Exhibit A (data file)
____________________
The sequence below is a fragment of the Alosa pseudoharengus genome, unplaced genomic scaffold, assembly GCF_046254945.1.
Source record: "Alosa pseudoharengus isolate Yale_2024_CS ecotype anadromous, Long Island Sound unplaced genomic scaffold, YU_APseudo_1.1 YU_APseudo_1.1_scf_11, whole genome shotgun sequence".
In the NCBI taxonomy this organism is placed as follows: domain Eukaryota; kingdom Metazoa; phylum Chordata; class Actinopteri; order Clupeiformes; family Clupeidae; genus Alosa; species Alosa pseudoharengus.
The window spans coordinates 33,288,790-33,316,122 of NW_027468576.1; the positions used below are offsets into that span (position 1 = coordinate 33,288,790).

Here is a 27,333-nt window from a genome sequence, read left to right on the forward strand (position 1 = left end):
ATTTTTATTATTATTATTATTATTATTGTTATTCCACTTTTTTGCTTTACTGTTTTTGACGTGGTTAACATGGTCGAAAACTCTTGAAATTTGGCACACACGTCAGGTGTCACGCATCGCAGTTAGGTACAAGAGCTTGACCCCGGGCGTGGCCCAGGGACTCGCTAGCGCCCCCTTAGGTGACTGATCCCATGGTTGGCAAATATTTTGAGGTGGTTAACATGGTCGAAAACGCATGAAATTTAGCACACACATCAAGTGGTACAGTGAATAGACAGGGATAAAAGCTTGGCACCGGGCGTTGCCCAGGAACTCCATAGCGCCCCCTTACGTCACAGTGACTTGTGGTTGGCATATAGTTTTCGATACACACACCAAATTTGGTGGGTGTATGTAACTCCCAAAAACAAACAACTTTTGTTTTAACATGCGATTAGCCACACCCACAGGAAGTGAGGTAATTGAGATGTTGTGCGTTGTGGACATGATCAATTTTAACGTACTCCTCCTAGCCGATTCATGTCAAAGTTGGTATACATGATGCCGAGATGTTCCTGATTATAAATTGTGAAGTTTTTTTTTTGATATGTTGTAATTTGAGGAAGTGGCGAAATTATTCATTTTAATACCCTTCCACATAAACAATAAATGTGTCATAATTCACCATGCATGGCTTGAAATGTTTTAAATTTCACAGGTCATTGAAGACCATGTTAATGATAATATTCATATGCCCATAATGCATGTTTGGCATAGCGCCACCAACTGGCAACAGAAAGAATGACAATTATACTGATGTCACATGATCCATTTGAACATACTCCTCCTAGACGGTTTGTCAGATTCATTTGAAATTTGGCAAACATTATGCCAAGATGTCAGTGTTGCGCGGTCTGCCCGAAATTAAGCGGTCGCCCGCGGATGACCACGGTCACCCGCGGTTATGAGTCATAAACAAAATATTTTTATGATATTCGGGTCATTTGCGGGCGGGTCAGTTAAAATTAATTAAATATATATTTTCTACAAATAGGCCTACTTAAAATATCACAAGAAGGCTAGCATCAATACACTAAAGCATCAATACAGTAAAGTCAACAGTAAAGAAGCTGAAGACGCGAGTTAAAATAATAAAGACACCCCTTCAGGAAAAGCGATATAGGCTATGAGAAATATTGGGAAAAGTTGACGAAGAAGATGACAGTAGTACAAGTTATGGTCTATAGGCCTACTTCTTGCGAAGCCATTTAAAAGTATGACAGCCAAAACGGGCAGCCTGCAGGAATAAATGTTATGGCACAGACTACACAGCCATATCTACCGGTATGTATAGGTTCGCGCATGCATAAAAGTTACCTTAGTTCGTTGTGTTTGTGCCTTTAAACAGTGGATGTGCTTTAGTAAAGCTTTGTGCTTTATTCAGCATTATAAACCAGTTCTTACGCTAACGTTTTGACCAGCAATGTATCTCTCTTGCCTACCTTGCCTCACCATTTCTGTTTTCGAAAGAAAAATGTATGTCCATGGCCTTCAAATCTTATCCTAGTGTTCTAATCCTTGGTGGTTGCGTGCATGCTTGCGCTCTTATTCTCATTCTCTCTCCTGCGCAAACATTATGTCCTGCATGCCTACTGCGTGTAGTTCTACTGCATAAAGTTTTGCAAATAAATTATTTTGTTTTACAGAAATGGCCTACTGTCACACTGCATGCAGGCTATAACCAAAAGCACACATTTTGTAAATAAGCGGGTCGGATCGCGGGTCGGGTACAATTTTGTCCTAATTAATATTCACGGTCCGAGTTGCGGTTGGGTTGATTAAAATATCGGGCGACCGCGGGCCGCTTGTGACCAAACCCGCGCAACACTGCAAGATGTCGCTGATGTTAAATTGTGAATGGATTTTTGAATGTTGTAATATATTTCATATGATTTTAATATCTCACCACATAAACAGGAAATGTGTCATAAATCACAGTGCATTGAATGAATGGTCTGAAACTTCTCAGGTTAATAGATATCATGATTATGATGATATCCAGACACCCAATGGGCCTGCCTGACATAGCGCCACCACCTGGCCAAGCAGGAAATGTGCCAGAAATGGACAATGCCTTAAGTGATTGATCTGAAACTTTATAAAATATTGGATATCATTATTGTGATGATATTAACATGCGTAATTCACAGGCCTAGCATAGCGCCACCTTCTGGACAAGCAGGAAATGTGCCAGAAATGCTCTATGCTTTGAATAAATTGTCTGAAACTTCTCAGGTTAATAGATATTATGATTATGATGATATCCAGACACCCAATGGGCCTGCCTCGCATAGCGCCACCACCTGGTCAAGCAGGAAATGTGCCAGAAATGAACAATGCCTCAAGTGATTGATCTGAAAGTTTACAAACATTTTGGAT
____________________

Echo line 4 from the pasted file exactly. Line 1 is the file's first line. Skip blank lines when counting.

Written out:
The window spans coordinates 33,288,790-33,316,122 of NW_027468576.1; the positions used below are offsets into that span (position 1 = coordinate 33,288,790).